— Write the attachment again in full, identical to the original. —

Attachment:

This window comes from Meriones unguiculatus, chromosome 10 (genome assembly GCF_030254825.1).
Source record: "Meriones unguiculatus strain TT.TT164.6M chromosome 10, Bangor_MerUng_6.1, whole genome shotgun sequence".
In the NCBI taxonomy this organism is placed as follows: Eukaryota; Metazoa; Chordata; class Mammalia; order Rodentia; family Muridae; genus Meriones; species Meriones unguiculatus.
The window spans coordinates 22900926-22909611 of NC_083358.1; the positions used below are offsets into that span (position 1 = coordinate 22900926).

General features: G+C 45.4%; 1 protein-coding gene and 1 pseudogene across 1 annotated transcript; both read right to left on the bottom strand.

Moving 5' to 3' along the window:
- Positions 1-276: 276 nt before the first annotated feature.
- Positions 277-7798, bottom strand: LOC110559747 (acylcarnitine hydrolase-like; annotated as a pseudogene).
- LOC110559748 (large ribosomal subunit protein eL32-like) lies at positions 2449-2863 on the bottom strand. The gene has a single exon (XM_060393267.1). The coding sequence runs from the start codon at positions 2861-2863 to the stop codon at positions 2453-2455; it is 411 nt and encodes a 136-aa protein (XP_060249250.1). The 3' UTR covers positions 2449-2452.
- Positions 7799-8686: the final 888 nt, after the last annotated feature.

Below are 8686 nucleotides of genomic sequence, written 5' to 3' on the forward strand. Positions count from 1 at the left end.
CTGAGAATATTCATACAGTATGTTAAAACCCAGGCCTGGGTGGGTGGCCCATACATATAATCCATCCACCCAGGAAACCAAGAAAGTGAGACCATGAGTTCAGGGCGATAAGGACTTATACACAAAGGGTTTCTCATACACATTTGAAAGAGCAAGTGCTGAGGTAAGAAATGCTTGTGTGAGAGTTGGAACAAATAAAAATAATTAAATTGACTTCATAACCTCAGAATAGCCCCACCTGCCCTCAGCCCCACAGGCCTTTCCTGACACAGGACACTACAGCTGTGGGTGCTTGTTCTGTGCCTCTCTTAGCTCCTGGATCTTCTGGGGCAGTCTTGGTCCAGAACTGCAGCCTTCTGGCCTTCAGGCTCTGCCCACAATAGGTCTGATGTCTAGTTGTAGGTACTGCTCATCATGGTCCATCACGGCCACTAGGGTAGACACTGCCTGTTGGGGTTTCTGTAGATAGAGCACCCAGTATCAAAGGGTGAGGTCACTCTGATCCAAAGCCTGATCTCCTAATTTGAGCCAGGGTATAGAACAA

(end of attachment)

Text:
This window comes from Meriones unguiculatus, chromosome 10 (genome assembly GCF_030254825.1).
Source record: "Meriones unguiculatus strain TT.TT164.6M chromosome 10, Bangor_MerUng_6.1, whole genome shotgun sequence".
In the NCBI taxonomy this organism is placed as follows: Eukaryota; Metazoa; Chordata; class Mammalia; order Rodentia; family Muridae; genus Meriones; species Meriones unguiculatus.
The window spans coordinates 22900926-22909611 of NC_083358.1; the positions used below are offsets into that span (position 1 = coordinate 22900926).

General features: G+C 45.4%; 1 protein-coding gene and 1 pseudogene across 1 annotated transcript; both read right to left on the bottom strand.

Moving 5' to 3' along the window:
- Positions 1-276: 276 nt before the first annotated feature.
- Positions 277-7798, bottom strand: LOC110559747 (acylcarnitine hydrolase-like; annotated as a pseudogene).
- LOC110559748 (large ribosomal subunit protein eL32-like) lies at positions 2449-2863 on the bottom strand. The gene has a single exon (XM_060393267.1). The coding sequence runs from the start codon at positions 2861-2863 to the stop codon at positions 2453-2455; it is 411 nt and encodes a 136-aa protein (XP_060249250.1). The 3' UTR covers positions 2449-2452.
- Positions 7799-8686: the final 888 nt, after the last annotated feature.

Below are 8686 nucleotides of genomic sequence, written 5' to 3' on the forward strand. Positions count from 1 at the left end.
CTGAGAATATTCATACAGTATGTTAAAACCCAGGCCTGGGTGGGTGGCCCATACATATAATCCATCCACCCAGGAAACCAAGAAAGTGAGACCATGAGTTCAGGGCGATAAGGACTTATACACAAAGGGTTTCTCATACACATTTGAAAGAGCAAGTGCTGAGGTAAGAAATGCTTGTGTGAGAGTTGGAACAAATAAAAATAATTAAATTGACTTCATAACCTCAGAATAGCCCCACCTGCCCTCAGCCCCACAGGCCTTTCCTGACACAGGACACTACAGCTGTGGGTGCTTGTTCTGTGCCTCTCTTAGCTCCTGGATCTTCTGGGGCAGTCTTGGTCCAGAACTGCAGCCTTCTGGCCTTCAGGCTCTGCCCACAATAGGTCTGATGTCTAGTTGTAGGTACTGCTCATCATGGTCCATCACGGCCACTAGGGTAGACACTGCCTGTTGGGGTTTCTGTAGATAGAGCACCCAGTATCAAAGGGTGAGGTCACTCTGATCCAAAGCCTGATCTCCTAATTTGAGCCAGGGTATAGAACAA